HARP activity hits all-time high

One government initiative has been particularly successful so far this year in its effort to help more households saddled with negative equity.

One government initiative has been particularly successful so far this year in its effort to help more households saddled with negative equity.

The Home Affordable Refinance Program, which was established to assist borrowers who can't qualify for conventional refinances, accounted for nearly one-third of Freddie Mac's loan restructures during the second quarter, the government-sponsored enterprise reported. This is the highest share of activity HARP has accounted for since the program's inception. 

Meanwhile, of the total borrowers who refinanced during the three-month period, 81 percent either maintained the same loan balance while lowering monthly payment or reduced their overall principal balance by paying extra during closing.

Additionally, as homeowners slowly rebuild equity across the country, many also capitalized on refinancing options to cash out nearly $5 billion from their loans to put toward other investments, such as property improvement projects, auto loans and college tuition. Although this may seem like a lot, it was significantly lower than the peak cash-out refinance volume of $84 billion seen during the second quarter of 2006.

Mortgage rates edge higher
 
A slight increase in fixed mortgage rates during the week ending August 2 could have an impact on the future of HARP activity.

During this period, the average rate for a 30-year FRM increased to 3.55 percent from an all-time low of 3.49 percent a week earlier, Freddie Mac said in a separate report. In addition, the rate for a 15-year FRM averaged 2.83 percent, which was also slightly higher from the previous week.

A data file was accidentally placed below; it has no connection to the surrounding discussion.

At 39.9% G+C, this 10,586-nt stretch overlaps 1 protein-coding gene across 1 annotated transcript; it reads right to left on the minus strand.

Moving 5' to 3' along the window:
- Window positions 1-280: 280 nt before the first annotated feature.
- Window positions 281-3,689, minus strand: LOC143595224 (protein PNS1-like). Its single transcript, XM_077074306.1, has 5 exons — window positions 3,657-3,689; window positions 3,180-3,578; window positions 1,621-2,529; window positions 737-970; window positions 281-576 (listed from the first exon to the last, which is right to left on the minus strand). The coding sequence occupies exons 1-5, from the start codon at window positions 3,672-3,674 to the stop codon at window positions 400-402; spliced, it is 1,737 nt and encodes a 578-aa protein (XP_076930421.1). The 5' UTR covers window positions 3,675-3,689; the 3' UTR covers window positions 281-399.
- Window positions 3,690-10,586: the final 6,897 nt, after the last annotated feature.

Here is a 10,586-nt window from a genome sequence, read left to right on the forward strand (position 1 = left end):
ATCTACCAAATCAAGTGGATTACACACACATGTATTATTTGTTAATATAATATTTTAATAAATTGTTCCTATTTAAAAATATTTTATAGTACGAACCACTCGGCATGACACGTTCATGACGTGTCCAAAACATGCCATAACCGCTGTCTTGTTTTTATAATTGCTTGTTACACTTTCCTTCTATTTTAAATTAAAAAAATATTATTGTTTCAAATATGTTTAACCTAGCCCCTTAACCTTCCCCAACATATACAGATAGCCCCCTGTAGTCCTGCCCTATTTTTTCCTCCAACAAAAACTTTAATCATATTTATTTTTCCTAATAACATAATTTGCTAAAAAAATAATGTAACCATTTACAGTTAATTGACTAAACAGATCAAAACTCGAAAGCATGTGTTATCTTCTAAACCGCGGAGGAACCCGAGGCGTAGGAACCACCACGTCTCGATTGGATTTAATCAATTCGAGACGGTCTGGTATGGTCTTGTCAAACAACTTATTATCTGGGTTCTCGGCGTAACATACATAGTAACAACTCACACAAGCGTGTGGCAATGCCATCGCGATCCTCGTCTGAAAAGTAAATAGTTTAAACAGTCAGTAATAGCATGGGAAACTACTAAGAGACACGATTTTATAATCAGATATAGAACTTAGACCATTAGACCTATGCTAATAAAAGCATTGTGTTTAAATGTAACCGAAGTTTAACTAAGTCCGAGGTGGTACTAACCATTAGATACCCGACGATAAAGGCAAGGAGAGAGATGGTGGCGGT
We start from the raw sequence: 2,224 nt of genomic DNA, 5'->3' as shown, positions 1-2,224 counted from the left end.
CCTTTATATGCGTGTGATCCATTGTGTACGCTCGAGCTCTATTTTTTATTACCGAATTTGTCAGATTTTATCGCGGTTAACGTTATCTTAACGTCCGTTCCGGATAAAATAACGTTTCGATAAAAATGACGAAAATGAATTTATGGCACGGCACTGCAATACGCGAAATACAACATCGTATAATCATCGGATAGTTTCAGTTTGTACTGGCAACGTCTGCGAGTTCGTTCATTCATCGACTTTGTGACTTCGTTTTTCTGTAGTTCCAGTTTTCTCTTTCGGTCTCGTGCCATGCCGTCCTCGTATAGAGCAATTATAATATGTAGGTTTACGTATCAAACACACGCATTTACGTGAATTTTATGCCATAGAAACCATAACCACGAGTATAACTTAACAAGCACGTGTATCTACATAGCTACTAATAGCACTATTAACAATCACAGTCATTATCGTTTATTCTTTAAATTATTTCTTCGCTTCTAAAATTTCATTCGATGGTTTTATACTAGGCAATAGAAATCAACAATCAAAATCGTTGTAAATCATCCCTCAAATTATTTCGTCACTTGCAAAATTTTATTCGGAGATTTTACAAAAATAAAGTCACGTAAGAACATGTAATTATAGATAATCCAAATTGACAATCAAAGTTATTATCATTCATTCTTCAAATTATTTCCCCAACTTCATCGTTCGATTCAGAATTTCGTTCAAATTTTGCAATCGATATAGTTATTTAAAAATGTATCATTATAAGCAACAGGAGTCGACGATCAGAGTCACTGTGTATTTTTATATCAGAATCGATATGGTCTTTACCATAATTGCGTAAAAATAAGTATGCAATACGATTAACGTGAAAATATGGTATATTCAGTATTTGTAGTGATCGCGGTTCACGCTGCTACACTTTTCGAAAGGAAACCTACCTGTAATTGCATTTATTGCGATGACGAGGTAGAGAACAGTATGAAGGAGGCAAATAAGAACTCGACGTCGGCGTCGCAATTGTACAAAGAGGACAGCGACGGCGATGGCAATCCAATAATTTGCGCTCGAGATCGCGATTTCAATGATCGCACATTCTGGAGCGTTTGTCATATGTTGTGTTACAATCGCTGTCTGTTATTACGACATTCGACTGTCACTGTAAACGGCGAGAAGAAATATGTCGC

Freddie Mac vice president and chief economist Frank Nothaft believes a string of mixed economic reports could have caused the gains.

"Recent announcements of additional debt relief for the Eurozone and mixed domestic economic indicators added upward pressure on Treasury yields as well as mortgage rates this week," Nothaft said. "The U.S. economy grew at a 1.5 percent annualized rate in the second quarter, slower than the 2.0 percent growth in the first quarter with consumer spending in June unchanged from May."

Although the overall economy remains on shaky ground, there have been a number of promising housing market reports in recent months. Specifically, property values appreciated 2.2 percent during May in the nation's 20 largest metropolitan areas, according to the Standard & Poor's/Case-Shiller Home Price Index. This marked the fourth consecutive month of month-over-month increases.



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